Plans for the construction of a new shopping center in Soldotna are moving forward and could signal the city's status as a burgeoning retail hub.
The proposed 80,000 square-foot mall would be built at the intersection of the Sterling and Kenai Spur highways in the space now occupied by two buildings housing stores such as River City Books, Gourmet Garden Market & Deli, and Susan's Bath & Body Boutique.
David Irwin, president of the Bellevue-based Irwin Development Group that is in charge of the project, said both national chains and local businesses have expressed interest in leasing space at the prospective center.
"We've been in talks with some businesses that are not part of Soldotna right now," said Irwin, whose other development projects in Anchorage and Fairbanks play host to major retailers like Sports Authority, Famous Footwear, and Petco. "And we've had some talks with existing Soldotna businesses. It'll be a healthy mix."
Irwin said he and Soldier Creek Corporation, the family-run organization that currently owns the land, have agreed on a purchase price for about 13 acres. The sale hasn't officially closed yet, as Irwin does not want to move forward without having a solid group of businesses officially invested to the project.
"It comes down to how quickly we can get some of these tenants to sign on the dotted line," he said. "We won't buy (the land) with just a handful of tenants saying, 'Yeah, we like it.' It really comes down to leasing commitments."
Irwin said that he could not reveal the specific retailers involved with the development at this time. Steve Bowler, a Coldwell Banker Commercial real estate agent hired by Irwin to entice retailers into leasing space, said there are several variables companies look at before investing in a new place.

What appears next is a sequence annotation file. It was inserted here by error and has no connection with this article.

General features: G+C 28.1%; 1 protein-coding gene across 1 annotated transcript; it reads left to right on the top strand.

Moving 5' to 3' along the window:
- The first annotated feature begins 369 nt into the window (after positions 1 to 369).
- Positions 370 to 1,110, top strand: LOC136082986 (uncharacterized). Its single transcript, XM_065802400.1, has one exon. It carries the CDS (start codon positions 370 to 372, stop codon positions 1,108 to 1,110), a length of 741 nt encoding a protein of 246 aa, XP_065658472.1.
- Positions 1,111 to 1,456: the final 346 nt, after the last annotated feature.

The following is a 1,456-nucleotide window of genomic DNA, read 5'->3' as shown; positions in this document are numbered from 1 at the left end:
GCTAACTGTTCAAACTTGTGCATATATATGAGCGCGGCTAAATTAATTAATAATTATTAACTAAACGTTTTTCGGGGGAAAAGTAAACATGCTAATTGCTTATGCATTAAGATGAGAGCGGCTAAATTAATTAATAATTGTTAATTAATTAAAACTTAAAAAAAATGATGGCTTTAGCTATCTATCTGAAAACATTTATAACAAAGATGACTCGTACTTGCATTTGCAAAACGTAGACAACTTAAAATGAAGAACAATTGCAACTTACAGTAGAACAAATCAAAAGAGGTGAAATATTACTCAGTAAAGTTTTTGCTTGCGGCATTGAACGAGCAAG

"Most all retailers want to know what the incomes are for an area," Bowler said. "Some retailers have income requirements they want to see. They know what type of customer they usually attract and income has a lot to do with it."
Bowler said a lot of national retailers from the Lower 48 will enter the market in Anchorage and then look to branch out to other parts of the state from there.
"Wasilla, Fairbanks and Juneau are their next choice after Anchorage," he said, "but Soldotna's trade area is large enough to get them to consider a store there."
While most of the land will be devoted to housing the central retail space, Irwin plans for some parcels to be subdivided and sold off to interested parties. These "pads" -- or free-standing buildings -- would not be leased, and instead owned by the respective businesses.
"There are some retailers that want to be out near the street, that don't want to be back in line with the building," said Irwin. "They would buy it (the pad) and then they would be responsible for the construction."
Despite the seemingly nebulous nature of the venture, Irwin is confident that the mall will come to fruition within the next year or so.
"I think the majority of the center will be built by next summer," he said.
After the land is purchased and space is leased, Irwin plans to hire a contractor to level the old buildings on the property and erect the shopping center.
Karen Garcia can be reached at firstname.lastname@example.org.
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